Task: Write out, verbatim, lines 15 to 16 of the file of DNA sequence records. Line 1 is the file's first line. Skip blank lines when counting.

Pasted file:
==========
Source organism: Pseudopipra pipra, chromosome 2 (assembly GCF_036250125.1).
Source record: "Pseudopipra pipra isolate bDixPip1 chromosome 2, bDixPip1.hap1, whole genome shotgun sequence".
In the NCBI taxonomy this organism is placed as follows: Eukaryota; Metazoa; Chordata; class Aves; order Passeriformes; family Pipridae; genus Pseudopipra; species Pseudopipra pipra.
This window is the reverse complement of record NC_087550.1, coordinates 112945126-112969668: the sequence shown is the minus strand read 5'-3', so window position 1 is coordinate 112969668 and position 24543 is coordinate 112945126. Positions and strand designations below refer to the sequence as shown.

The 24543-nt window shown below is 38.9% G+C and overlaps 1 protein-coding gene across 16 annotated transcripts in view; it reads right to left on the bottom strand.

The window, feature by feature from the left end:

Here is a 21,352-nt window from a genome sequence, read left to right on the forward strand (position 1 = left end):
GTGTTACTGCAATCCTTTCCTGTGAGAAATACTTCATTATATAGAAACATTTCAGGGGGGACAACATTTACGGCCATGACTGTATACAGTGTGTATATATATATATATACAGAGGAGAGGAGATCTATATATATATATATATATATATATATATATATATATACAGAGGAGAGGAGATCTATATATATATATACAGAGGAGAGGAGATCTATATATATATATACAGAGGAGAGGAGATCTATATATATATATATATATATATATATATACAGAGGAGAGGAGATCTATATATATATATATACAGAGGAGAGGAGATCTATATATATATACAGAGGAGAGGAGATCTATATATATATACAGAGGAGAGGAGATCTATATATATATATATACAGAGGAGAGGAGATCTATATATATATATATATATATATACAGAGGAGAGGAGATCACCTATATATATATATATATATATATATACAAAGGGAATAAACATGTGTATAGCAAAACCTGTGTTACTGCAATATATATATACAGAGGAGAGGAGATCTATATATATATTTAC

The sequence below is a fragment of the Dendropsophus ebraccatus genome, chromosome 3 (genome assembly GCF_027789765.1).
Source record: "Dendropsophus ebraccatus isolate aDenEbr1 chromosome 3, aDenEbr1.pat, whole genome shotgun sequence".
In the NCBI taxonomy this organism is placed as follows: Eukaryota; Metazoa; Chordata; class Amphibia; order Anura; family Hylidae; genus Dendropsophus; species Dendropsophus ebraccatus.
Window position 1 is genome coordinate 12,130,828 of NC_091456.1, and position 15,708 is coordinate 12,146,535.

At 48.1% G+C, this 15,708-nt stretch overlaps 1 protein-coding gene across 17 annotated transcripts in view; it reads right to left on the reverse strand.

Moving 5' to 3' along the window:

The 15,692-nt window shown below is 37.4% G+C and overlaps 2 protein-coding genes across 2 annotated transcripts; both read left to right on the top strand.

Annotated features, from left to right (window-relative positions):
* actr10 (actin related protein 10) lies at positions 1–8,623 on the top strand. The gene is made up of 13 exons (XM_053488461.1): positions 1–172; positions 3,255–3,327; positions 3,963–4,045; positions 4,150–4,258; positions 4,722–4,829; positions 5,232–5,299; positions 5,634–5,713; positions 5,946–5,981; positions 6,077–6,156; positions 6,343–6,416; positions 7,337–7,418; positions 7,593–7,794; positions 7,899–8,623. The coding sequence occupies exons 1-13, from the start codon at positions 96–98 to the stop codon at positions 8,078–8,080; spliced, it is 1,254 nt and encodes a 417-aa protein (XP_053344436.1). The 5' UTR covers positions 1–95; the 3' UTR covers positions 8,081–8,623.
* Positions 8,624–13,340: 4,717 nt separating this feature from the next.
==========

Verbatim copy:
The 15,692-nt window shown below is 37.4% G+C and overlaps 2 protein-coding genes across 2 annotated transcripts; both read left to right on the top strand.

Annotated features, from left to right (window-relative positions):